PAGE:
The Last War: Great Britain
Never truly a part of the Continental cultures, London held itself aloof during the formation of the Federation. It remained independent, an ally of the Combine, on the doorstep to Europe. The North American Combine valued this friendship, and in return invested heavily in the British Isles.
It was a good time for London, its own beleaguered economy turned around by Combine trade. Factories from Manchester to Newcastle roared back to life, feeding unquenchable North American demand in exchange for forward military bases. Heavy tanks and swift GEVs purchased from the Combine soon formed the core of a revitalized British military.
The turning point occurred in 2068. On the site of a forgotten air base, the North American Combine built the first and only British Ogre plant. At the time, the Sheffield Production Facility was the largest and most technologically advanced manufacturing complex in all Europe. The vehicle bays towered over the surrounding countryside, the gray concrete vaults stretching half the length of the city.
Paneurope demanded the immediate dismantling of the Sheffield facility. The Combine ignored both the demand and the rhetoric. Tensions between the two superpowers rose; torchlight demonstrations in Berlin, Moscow and Paris were answered only by an increase in Ogre production. In the spring of 2069, the Federation put steel behind their words, and blockaded the British Isles. The Combine ran the blockade, bloodlessly at first – until a Combine frigate met a Paneuropean submarine, both vanishing in a very short, very lonely North Sea firefight. This began the Last War, the war that ended the empires.
Britain immediately became what Paneurope had feared most: a powerful advance base. A premature assault on France failed expensively, but drew attention away from Siberia, which quickly fell to Ogre assault via Alaska. The United Kingdom became the focus of Paneuropean operations. Even without the Sheffield factory, it would have been a thorn in Europe's side. As a continuing source of Ogres, it was intolerable. Paneurope's first attempt to capture Britain came in 2074 and failed bloodily. The second invasion, in 2076, was an even worse disaster, and cost Paneurope its naval parity.
But in 2079, the Combine lost its British base. Paneuropean guile succeeded where brute force had failed. Exploiting British dissatisfaction with Combine domination, agents fomented a series of strikes, sabotage actions and mini-revolts. Carefully-inserted special ops teams, aided by moles within the British services, engineered a wave of kidnappings, assassinations and computer intrusions. The United Kingdom was conquered from within, falling in but a few days.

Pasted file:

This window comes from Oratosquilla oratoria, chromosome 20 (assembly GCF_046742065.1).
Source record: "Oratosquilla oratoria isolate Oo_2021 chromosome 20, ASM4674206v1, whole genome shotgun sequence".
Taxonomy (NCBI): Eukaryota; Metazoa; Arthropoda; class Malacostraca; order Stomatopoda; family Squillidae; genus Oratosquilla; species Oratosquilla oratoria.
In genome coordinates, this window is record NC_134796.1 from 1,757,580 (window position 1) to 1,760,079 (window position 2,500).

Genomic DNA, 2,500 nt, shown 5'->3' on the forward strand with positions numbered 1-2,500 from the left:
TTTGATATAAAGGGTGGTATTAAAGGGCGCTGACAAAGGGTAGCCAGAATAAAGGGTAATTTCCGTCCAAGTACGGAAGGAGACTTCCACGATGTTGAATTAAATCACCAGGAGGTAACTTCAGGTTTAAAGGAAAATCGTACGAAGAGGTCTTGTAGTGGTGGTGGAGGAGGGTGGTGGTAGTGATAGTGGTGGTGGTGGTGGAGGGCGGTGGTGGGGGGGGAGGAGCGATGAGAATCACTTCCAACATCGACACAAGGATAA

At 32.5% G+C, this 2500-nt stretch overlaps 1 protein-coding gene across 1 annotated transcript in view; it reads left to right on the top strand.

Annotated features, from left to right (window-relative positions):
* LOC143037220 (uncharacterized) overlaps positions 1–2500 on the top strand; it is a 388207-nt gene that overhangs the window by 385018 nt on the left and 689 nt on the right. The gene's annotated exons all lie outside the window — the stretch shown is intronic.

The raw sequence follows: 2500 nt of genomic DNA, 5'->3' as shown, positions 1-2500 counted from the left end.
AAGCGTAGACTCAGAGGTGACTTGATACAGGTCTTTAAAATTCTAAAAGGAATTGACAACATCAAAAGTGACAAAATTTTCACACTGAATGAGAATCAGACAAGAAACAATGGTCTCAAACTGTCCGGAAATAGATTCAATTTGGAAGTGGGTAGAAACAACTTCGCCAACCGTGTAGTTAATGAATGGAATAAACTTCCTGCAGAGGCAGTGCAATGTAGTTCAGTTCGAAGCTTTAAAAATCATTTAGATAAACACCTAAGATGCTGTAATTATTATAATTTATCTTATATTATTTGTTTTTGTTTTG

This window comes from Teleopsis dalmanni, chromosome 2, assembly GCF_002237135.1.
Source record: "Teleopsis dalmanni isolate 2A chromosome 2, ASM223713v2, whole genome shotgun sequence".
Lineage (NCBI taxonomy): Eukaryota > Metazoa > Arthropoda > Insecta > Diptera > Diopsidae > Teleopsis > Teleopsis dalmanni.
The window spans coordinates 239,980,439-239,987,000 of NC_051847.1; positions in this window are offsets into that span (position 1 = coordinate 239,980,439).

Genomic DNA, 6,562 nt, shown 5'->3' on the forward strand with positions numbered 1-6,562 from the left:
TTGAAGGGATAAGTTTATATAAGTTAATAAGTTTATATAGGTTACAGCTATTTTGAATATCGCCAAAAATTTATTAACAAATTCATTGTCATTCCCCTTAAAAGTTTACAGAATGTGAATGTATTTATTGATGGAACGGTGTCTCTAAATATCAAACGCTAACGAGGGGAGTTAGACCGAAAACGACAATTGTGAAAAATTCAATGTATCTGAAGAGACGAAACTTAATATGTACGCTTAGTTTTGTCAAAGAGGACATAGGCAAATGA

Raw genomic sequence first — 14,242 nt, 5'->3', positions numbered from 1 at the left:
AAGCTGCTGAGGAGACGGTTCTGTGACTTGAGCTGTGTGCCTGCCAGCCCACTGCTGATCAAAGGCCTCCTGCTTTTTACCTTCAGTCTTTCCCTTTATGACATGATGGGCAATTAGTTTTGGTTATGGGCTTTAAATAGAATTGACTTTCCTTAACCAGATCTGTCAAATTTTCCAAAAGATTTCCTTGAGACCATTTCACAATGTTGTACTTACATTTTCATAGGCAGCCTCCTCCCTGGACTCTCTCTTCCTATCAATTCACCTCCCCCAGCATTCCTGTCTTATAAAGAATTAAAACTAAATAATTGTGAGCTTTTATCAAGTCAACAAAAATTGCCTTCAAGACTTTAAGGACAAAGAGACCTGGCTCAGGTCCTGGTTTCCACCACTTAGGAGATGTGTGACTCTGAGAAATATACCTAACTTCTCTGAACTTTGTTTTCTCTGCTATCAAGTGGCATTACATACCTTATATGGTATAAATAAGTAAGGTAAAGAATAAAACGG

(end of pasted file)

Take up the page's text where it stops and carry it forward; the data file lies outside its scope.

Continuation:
Britain under the Paneuropean Federation was a very different place. From the Shetlands to Plymouth it was a rigidly controlled police state: curfews, identification papers and travel passes became a fact of British life. In Catholic Ireland the situation was only slightly better, the Emerald Isle coming under the Vatican's close scrutiny. The new government was a member of the Paneuropean Council, but at home, terrorism and sabotage struck against the occupation, sometimes reaching to the continent itself.
The takeover was so bloodless that much of the British military was not involved until it was too late to do any good. Surviving units fled when they could, scattering across the globe. Some went to North America, and were quickly integrated into the Combine military machine. Most, however, found refuge in Australia. Maintaining their independence, they created a government in exile, including the young English Queen. Who one day, they swore, would return to Windsor Castle.
The most far-reaching effect of the fall of Britain, though, was the capture of the Sheffield plant. Again, the attackers had inside help, and the production facility was taken almost intact. Ogre technology was studied, copied and reproduced, and Paneuropean Ogres began appearing, not just in Sheffield, but in Gotha and Stuttgart.
One of the many public notices issued by the new British government in an effort
to bring the population "up to speed" with their legal rights under Occupation.
". . . such notices were commonly displayed on comscreens, e-mail and old-fashioned posters. Everyone was expected to know The Law. Ignorance is not considered a defence . . ."
– eTime Magazine article "Under the Heel", October 24, 2079